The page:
Offer reduced or subsidised registration fees for students. The best abstracts and posters should be honoured with an award. Travel grants are another way to attract young academics and fresh ideas to the conference. Advertise grants at least three months prior to the conference. If needed, you – the organiser – should raise supporting funds at least six to nine months prior to the event. Travel grants should be decided early, so they can be awarded shortly after the abstract deadline has passed.
World café attendees discuss an issue in small table groups. The discussions are usually held in multiple rounds for about half-an-hour.
Next to the scientific contributions, a vivid exchange between participants is the key to a successful conference. As an organiser, you provide the framework and determine everyone’s experience. Our brain works best when engaged on multiple levels. Thus, it is important to involve participants in the conference and encourage participation via interactive methods. Here are some ideas.
- Social Programme: Whether a classic dinner party, city tours, or simply childcare, so everyone can participate, your imagination is the limit.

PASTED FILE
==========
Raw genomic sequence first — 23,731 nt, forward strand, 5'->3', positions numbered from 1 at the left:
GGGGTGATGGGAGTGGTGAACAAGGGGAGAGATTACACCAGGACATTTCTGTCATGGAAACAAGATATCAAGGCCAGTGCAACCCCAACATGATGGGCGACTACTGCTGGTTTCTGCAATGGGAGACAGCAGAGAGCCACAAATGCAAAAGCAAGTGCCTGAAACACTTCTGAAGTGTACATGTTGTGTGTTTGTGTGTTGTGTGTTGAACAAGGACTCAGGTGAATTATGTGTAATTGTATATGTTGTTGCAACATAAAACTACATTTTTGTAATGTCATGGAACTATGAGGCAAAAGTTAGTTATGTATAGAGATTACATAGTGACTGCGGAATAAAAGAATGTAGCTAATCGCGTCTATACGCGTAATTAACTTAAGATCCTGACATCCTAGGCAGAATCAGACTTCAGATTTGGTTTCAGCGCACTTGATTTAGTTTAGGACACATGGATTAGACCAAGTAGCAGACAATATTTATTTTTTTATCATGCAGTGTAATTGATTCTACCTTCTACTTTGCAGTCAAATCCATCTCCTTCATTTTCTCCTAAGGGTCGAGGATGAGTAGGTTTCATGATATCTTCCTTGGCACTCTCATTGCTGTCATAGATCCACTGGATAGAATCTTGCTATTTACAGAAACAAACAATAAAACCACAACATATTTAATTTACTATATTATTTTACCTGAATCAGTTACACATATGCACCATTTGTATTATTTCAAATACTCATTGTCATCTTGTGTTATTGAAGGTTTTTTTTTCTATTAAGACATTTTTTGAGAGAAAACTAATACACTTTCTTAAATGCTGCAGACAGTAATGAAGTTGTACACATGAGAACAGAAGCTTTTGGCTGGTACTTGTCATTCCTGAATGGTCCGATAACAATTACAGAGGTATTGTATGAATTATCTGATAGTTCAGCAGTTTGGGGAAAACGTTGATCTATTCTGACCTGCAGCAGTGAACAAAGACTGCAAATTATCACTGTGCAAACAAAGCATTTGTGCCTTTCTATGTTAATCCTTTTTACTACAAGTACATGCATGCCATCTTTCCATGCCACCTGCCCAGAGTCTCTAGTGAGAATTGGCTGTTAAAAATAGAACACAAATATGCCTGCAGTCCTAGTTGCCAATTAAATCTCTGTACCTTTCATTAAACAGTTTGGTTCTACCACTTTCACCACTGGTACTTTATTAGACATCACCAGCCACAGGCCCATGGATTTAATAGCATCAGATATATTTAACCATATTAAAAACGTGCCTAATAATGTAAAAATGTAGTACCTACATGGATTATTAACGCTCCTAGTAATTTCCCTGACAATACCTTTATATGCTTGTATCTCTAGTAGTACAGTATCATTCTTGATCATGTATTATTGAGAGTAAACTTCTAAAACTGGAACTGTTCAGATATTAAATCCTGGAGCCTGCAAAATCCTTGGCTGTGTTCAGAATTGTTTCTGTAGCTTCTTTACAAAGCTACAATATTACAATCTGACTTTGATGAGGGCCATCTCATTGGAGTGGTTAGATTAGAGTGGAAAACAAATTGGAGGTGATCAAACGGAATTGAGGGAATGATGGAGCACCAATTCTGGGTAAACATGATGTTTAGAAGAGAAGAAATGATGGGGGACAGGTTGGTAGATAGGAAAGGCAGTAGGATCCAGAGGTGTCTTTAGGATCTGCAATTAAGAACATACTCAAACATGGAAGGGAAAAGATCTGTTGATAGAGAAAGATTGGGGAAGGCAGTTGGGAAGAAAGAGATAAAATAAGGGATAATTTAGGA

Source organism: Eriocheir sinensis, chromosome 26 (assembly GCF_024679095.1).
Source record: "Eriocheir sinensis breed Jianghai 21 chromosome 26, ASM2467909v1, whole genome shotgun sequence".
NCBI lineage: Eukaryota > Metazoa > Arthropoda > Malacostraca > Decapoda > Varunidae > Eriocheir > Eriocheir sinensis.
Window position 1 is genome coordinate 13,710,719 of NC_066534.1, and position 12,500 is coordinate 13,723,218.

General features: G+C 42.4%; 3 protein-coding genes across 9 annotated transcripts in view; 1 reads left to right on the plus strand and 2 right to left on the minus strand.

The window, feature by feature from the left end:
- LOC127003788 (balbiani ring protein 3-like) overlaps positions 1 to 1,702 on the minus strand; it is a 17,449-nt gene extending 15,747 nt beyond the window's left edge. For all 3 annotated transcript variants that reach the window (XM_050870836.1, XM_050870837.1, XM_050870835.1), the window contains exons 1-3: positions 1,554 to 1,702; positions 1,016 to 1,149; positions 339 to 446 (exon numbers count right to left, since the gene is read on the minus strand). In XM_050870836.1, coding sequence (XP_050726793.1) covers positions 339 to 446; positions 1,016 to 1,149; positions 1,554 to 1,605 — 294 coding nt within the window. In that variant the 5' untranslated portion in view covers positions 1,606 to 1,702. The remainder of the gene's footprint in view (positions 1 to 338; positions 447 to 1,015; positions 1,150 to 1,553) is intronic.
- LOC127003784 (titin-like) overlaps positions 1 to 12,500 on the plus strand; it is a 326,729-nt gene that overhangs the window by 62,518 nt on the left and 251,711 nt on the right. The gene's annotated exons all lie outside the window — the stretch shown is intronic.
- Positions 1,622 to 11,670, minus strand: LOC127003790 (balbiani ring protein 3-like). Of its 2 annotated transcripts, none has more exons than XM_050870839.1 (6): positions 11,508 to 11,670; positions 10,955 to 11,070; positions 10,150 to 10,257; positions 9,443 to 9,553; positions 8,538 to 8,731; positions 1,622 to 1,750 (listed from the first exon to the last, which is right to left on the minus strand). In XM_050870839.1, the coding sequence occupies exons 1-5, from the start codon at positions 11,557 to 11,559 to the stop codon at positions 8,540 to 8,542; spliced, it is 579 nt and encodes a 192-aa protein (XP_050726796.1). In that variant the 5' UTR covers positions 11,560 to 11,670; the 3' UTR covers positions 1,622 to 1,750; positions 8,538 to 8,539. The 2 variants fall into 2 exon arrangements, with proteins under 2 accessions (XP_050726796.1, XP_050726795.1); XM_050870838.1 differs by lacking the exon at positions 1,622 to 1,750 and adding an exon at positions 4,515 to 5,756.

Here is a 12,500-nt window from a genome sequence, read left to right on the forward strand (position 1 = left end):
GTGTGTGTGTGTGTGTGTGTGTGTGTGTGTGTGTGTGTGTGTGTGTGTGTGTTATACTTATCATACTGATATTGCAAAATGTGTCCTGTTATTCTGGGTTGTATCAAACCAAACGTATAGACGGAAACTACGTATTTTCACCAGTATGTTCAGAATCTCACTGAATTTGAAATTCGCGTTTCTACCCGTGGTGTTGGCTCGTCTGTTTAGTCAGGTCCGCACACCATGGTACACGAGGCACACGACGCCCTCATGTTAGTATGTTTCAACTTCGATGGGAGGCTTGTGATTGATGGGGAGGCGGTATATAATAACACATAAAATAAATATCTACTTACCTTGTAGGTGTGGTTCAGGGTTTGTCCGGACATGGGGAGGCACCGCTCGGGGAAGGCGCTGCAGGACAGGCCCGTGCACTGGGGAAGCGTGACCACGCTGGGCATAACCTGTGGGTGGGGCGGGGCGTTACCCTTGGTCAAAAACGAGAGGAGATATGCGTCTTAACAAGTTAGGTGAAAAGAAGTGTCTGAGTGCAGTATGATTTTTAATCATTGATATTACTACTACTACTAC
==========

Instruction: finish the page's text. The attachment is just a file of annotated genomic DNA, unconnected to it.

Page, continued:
- “Meet-the-Experts Lunch”: Turn lunch breaks into productive and inspiring mini-meetings by organising small lunch groups with a key player in the research field. This lowers the bar for participants to meet senior experts in the field and allows them to freely discuss their research interests.
- Interactive Fishbowl Discussion: Stimulate discussion around hot topics with short input speeches from experts and invite your audience to join empty seats in the centre to contribute their thoughts.
- Podium Discussion: Use this method to discuss high-level topics and view research in a broader context.
- Open Space: A session with topics provided by participants, ideally around a pre-set topic.